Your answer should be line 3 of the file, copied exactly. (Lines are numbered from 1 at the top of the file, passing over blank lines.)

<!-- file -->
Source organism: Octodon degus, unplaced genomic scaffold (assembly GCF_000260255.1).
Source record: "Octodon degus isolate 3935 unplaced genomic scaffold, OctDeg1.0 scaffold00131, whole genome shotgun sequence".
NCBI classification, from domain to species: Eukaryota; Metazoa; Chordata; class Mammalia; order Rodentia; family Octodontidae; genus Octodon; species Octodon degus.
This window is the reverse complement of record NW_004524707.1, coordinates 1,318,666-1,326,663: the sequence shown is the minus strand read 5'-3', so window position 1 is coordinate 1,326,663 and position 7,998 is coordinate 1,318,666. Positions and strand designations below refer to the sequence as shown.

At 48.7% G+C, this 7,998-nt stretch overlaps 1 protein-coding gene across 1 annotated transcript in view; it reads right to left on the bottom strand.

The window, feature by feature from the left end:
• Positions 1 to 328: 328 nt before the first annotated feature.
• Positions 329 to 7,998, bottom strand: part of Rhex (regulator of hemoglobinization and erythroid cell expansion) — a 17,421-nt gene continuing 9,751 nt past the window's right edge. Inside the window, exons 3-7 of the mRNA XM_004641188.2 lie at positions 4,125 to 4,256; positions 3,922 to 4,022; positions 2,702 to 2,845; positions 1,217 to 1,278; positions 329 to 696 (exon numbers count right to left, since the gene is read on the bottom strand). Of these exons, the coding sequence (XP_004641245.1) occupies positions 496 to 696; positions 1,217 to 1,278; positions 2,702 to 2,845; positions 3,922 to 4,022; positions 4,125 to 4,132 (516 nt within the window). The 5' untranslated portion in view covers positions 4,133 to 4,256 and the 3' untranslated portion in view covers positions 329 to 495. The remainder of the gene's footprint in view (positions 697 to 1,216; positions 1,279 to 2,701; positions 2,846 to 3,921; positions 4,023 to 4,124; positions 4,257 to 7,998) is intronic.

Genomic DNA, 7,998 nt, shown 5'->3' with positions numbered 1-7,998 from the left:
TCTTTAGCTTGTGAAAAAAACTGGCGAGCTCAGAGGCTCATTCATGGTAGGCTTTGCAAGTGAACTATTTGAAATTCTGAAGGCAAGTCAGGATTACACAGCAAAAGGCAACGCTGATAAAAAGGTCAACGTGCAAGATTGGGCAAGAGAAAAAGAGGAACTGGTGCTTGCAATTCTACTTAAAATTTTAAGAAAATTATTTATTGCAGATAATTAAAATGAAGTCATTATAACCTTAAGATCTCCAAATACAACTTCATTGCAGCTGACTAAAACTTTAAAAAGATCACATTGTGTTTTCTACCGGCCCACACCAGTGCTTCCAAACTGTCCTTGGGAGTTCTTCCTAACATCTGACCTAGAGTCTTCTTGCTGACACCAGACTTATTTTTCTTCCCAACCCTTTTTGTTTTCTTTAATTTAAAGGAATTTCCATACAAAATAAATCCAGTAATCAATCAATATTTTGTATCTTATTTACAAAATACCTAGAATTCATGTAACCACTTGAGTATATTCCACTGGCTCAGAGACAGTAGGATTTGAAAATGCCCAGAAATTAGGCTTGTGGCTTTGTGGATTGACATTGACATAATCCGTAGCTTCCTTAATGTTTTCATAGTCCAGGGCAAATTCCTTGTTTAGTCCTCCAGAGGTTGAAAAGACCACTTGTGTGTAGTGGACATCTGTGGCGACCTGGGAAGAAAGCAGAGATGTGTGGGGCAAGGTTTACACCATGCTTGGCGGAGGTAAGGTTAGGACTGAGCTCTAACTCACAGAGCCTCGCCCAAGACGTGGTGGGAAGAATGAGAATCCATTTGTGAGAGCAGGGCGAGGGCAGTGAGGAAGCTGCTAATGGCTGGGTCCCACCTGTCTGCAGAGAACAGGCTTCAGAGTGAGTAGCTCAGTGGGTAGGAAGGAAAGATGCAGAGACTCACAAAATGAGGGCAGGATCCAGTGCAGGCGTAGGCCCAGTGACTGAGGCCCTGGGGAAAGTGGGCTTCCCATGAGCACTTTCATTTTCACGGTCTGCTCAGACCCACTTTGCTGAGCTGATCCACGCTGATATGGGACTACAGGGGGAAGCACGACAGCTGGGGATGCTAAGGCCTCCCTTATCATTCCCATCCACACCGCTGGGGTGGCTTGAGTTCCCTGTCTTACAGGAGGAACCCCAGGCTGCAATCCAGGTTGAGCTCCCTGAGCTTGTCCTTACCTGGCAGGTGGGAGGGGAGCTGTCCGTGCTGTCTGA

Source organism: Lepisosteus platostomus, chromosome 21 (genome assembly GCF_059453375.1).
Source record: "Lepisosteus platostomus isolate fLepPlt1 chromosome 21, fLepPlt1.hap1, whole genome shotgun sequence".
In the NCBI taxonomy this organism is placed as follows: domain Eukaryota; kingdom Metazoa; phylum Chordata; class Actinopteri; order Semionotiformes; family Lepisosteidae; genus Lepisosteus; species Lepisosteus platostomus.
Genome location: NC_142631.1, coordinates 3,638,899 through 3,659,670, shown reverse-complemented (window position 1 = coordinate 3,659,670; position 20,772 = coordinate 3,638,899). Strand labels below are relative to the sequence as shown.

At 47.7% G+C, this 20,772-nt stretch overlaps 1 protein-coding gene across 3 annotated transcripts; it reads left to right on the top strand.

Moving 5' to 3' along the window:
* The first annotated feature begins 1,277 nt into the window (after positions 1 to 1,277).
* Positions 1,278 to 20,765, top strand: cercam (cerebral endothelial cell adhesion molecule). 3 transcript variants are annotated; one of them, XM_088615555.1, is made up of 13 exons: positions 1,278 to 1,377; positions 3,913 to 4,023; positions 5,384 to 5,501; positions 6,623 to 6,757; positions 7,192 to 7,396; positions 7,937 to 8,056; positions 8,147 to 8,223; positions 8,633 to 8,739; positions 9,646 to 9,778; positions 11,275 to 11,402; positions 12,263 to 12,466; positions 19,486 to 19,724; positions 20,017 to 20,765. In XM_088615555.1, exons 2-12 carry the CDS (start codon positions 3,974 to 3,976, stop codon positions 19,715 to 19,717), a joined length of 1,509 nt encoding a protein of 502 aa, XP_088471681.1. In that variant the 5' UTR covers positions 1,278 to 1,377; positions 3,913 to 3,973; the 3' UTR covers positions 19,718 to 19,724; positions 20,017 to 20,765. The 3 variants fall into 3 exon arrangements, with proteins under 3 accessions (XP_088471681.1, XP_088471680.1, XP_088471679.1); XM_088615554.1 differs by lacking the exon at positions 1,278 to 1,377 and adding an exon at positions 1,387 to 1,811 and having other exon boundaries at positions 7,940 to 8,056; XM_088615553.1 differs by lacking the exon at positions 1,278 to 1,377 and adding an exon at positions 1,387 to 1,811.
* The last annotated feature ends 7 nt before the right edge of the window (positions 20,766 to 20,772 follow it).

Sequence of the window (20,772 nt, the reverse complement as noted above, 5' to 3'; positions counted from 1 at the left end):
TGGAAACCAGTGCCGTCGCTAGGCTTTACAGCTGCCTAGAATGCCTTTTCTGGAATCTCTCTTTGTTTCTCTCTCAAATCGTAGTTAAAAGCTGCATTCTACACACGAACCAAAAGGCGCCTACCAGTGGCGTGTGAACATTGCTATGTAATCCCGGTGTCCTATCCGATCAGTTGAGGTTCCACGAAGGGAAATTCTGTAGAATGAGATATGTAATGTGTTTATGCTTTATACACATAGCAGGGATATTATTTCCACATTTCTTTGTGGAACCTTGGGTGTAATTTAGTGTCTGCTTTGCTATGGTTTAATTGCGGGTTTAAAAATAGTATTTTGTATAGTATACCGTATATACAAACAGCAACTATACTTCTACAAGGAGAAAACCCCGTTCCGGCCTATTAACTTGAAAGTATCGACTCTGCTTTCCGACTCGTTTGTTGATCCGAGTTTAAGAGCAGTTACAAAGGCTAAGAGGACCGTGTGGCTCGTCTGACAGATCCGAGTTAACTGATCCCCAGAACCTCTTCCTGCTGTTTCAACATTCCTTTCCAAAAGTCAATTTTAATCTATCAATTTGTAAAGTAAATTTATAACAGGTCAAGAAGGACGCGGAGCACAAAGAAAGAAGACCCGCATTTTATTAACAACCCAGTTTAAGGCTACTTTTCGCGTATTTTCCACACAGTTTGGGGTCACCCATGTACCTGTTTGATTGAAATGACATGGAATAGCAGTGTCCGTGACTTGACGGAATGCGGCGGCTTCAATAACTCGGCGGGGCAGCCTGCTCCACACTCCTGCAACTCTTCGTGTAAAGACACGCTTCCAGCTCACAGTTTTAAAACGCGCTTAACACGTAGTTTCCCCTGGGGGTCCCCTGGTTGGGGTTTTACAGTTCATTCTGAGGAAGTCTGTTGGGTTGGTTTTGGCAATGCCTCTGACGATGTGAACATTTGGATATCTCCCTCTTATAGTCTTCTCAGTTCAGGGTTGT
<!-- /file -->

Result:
NCBI classification, from domain to species: Eukaryota; Metazoa; Chordata; class Mammalia; order Rodentia; family Octodontidae; genus Octodon; species Octodon degus.